The response highlights the importance of Commissioners to upholding rights, but recognises the risk of fragmentation.

The Scottish Parliament’s Finance and Public Administration Committee are conducting an inquiry into Scotland’s Commissioner Landscape, and the ALLIANCE has responded to the inquiry’s call for views. We have offered our support to several calls for commissioners in recent years, including the Patient Safety Commissioner, Older People’s Commissioner, and a Disability Commissioner, which we believe have the potential to deliver positive outcomes for the groups they would support.

We recognise however that taken as a whole, the range of calls for new commissioners represents a very significant increase in numbers. We have also become increasingly aware of concerns raised by the Scottish Parliament Corporate Body (SPCB) and the Finance and Public Administration Committee as to the sustainability of this growth. In addition, we have consistently called for the existing Scottish Human Rights Commission (SHRC) to be further empowered and better resourced, bringing it in line with other National Human Rights Institutions in the UK.

In our response, the ALLIANCE:

  • Notes that the increasing number of proposed Commissioners reflects public service failures impacting the rights and wellbeing of many groups across society.
  • Suggests that in principle, the introduction of new Commissioners can lead to awareness raising and positive change for the people they are intended to support.
  • Recommends that the committee consider defining explicitly what roles may be appropriate for Commissioners, what powers they should be given as standard, and what powers may optionally be conferred depending on the role.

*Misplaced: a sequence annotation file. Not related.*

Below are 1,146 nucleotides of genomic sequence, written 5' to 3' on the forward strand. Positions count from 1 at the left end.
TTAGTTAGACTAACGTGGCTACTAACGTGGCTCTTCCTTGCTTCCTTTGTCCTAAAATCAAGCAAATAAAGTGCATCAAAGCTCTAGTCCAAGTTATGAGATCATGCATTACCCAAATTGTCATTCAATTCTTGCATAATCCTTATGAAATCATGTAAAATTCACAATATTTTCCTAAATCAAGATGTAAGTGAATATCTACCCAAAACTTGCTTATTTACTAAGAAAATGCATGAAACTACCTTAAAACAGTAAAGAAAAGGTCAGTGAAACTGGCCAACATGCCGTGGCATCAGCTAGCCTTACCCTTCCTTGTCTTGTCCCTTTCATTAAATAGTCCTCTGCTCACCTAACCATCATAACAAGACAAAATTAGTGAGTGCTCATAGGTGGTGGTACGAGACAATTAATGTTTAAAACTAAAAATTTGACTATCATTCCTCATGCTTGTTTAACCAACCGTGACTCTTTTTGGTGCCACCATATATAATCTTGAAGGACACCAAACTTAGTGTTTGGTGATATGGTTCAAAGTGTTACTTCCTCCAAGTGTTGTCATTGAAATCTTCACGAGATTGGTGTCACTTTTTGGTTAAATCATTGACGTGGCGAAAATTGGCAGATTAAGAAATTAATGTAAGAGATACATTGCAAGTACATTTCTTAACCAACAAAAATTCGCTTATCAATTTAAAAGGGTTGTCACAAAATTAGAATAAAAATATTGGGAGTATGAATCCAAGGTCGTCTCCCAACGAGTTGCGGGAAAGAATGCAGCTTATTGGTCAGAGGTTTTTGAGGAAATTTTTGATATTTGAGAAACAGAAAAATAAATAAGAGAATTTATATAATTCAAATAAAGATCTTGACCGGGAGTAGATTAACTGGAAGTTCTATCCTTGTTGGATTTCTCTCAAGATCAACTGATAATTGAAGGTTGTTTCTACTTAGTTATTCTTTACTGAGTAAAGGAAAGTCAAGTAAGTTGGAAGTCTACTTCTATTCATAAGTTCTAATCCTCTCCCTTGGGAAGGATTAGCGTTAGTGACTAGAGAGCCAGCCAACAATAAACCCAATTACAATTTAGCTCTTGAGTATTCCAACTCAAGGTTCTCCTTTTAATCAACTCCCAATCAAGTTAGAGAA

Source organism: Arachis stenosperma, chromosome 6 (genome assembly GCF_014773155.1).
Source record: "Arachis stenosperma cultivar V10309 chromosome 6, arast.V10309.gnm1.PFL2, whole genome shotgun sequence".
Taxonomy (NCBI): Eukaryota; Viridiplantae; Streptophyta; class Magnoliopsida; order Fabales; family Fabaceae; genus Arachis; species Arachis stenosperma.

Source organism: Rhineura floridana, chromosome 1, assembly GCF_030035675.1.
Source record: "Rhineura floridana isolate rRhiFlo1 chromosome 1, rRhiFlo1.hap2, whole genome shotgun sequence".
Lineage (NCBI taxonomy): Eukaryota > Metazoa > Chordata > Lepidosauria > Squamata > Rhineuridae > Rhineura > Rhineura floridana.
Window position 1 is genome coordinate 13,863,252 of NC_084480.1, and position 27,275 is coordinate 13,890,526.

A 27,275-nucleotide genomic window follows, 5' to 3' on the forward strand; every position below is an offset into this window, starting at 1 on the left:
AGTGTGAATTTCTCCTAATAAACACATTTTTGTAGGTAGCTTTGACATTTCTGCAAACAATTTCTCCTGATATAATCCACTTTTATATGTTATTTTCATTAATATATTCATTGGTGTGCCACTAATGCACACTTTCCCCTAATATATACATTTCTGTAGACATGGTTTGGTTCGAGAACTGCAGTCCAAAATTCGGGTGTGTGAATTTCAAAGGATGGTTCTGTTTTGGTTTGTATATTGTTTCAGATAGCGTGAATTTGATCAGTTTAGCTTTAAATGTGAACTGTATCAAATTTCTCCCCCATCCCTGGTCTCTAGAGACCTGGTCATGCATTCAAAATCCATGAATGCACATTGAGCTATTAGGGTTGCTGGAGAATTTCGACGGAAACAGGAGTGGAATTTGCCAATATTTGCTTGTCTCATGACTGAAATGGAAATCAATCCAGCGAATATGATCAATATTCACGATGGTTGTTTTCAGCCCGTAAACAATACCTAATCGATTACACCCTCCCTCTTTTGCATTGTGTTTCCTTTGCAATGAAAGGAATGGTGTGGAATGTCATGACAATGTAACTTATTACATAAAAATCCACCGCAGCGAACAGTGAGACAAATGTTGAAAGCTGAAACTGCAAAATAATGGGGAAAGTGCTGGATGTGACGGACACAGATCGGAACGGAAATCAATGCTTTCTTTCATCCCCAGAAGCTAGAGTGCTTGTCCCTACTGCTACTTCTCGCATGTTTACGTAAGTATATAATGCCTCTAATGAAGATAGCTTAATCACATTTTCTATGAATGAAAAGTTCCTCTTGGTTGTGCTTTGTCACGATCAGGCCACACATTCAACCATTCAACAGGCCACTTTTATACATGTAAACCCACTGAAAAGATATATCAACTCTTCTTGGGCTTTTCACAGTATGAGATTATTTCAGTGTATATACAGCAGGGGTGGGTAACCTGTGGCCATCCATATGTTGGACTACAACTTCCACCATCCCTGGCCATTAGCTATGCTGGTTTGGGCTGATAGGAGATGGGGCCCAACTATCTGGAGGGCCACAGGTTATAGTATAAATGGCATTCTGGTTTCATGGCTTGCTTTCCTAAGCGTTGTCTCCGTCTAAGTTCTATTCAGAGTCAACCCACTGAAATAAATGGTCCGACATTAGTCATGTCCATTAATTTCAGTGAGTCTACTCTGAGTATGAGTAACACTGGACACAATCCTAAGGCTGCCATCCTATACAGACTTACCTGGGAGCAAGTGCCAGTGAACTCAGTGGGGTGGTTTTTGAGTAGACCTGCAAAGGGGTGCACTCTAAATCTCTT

• Recommends that a clearer distinction be drawn between the role and powers of Commissioners, suggesting that two of the primary roles would be Regulatory and Rights-Based Commissioners, whilst areas such as investigations and policy should be powers granted to Commissioners as a matter of course.
  • Notes that some of the proposals for new Commissioners do not necessarily align with the criteria “that no new officeholder should be proposed unless it can be clearly demonstrated that the function cannot be carried out by an existing body,” on the basis that the SHRC could, with adequate powers and funding, deliver such functions.
  • Recommends that rights holders and people with lived experience be heard in accountability processes, and that scrutiny of Commissioners involve the whole Scottish Parliament, not simply relevant subject committees.
  • Highlights concerns that if all the proposed new Commissioners were introduced, the Commissioner landscape may become highly fragmented, in a way that does not reflect the need for an intersectional approach that recognises that individuals may belong to multiple groups whose rights are at risk.
  • Recommends that the Scottish Parliament, Scottish Government and SHRC investigate the potential of the “Rapporteurship model” the Commission outlined in its ‘At a Crossroads’ report in 2023.
  • Recommends that regardless of the exact structure of the SHRC, it be further empowered and adequately resourced in line with other Commissioners and other National Human Rights Institutions in the UK.

You can read the full consultation response via the resource links below.

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